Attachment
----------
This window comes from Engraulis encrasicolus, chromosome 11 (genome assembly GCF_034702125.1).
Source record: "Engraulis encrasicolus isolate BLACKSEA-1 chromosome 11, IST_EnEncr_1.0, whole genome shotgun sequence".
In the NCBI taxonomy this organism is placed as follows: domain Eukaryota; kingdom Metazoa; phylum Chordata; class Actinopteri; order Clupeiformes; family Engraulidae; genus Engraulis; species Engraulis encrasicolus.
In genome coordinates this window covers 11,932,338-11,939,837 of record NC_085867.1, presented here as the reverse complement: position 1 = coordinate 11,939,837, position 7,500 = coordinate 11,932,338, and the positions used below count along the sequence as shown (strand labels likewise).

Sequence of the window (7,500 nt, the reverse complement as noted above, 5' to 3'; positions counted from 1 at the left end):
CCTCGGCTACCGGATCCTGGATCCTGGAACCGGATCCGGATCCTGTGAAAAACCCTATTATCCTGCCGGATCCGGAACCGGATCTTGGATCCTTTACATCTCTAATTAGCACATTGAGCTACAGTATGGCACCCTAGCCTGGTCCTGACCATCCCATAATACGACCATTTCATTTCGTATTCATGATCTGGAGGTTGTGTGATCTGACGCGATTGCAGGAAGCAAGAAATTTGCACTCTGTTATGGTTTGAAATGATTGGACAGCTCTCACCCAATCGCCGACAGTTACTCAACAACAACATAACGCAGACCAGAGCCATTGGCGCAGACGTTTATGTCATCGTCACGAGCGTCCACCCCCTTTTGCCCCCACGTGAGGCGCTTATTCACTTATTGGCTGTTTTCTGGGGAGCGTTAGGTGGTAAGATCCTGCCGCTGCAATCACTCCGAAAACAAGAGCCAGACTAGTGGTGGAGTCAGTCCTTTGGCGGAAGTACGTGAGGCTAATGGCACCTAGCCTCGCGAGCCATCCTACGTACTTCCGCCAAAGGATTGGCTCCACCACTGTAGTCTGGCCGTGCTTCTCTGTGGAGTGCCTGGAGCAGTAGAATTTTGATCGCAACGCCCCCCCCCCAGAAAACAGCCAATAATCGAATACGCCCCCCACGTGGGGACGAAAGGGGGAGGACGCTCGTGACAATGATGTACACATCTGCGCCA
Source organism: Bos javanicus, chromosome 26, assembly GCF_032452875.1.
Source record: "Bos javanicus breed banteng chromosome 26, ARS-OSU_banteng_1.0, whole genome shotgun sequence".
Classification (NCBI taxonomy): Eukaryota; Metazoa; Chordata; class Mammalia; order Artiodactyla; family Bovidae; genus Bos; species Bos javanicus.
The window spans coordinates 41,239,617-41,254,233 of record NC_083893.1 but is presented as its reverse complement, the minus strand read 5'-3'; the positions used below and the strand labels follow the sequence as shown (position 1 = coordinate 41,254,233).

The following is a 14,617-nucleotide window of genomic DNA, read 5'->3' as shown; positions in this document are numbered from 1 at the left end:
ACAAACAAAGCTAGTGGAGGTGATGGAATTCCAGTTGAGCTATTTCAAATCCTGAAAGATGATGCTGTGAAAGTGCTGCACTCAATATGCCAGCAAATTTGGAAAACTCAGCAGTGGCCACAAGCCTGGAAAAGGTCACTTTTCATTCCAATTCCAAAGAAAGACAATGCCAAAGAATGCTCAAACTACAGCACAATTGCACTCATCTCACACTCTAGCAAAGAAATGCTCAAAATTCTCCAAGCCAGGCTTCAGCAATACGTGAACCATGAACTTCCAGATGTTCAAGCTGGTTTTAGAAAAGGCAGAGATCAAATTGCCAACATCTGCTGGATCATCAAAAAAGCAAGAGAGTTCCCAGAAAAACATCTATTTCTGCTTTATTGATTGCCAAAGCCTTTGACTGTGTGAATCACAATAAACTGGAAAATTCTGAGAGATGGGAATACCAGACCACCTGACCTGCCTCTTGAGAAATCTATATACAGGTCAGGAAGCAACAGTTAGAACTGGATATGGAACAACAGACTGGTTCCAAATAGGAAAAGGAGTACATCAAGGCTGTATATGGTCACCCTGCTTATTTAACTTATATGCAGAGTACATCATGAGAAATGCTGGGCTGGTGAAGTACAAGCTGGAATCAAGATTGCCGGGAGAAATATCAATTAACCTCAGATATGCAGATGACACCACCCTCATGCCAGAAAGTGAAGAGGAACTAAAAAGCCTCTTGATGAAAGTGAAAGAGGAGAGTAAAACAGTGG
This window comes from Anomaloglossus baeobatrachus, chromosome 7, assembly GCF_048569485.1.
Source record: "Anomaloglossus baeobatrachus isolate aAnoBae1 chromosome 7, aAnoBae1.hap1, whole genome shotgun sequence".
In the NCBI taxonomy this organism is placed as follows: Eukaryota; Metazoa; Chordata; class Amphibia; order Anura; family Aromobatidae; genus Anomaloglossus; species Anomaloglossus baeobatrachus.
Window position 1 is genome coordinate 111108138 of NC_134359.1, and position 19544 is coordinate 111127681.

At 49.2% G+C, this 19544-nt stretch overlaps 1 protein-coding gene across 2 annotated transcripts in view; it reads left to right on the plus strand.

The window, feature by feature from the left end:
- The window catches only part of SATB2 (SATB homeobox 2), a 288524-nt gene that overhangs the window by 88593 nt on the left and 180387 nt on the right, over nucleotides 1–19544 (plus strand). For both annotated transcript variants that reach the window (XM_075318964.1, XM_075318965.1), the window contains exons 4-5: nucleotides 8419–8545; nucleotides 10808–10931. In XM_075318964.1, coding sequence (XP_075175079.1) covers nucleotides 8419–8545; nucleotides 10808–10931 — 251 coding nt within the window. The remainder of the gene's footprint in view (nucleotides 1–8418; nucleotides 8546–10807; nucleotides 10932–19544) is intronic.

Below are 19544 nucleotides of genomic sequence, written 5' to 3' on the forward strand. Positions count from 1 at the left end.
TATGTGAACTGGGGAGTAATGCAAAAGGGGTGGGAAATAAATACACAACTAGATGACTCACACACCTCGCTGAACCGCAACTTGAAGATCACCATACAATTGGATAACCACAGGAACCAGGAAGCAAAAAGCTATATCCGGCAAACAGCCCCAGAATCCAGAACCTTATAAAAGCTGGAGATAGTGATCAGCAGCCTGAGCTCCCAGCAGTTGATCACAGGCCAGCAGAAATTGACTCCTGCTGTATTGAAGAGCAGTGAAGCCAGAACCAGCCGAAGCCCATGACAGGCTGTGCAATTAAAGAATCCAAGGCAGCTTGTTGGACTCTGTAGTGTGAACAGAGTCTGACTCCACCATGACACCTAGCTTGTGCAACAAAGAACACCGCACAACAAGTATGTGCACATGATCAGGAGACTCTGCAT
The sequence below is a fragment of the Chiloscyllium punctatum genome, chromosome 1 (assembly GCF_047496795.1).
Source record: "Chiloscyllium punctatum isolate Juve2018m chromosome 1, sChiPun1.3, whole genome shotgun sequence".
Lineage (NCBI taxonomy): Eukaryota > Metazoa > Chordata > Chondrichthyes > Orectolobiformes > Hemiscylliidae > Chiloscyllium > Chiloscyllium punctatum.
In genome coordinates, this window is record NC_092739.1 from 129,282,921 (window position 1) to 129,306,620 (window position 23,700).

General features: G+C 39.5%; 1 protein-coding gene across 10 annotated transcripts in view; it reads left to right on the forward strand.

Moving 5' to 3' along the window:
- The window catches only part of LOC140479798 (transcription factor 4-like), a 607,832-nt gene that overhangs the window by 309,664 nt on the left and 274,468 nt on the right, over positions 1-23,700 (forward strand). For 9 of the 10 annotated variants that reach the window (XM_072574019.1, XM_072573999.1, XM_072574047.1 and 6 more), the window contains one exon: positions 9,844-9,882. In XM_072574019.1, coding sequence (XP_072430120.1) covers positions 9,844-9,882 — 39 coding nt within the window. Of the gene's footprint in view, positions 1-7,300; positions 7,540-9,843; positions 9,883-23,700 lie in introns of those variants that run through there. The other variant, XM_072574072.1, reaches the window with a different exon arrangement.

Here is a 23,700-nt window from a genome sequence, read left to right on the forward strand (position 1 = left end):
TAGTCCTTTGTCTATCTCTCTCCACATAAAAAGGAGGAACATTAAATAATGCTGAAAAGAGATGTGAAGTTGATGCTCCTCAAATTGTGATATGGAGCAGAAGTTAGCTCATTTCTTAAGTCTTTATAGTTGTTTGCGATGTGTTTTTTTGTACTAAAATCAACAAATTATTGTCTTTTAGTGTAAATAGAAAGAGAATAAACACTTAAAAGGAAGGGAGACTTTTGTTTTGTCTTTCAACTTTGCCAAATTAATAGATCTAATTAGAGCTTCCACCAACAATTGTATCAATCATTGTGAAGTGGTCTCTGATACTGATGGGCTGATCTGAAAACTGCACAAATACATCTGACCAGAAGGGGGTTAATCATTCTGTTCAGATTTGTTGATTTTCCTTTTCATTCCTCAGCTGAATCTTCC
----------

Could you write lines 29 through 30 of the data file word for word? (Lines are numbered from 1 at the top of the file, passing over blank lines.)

Here is a 23,700-nt window from a genome sequence, read left to right on the forward strand (position 1 = left end):
TAGTCCTTTGTCTATCTCTCTCCACATAAAAAGGAGGAACATTAAATAATGCTGAAAAGAGATGTGAAGTTGATGCTCCTCAAATTGTGATATGGAGCAGAAGTTAGCTCATTTCTTAAGTCTTTATAGTTGTTTGCGATGTGTTTTTTTGTACTAAAATCAACAAATTATTGTCTTTTAGTGTAAATAGAAAGAGAATAAACACTTAAAAGGAAGGGAGACTTTTGTTTTGTCTTTCAACTTTGCCAAATTAATAGATCTAATTAGAGCTTCCACCAACAATTGTATCAATCATTGTGAAGTGGTCTCTGATACTGATGGGCTGATCTGAAAACTGCACAAATACATCTGACCAGAAGGGGGTTAATCATTCTGTTCAGATTTGTTGATTTTCCTTTTCATTCCTCAGCTGAATCTTCC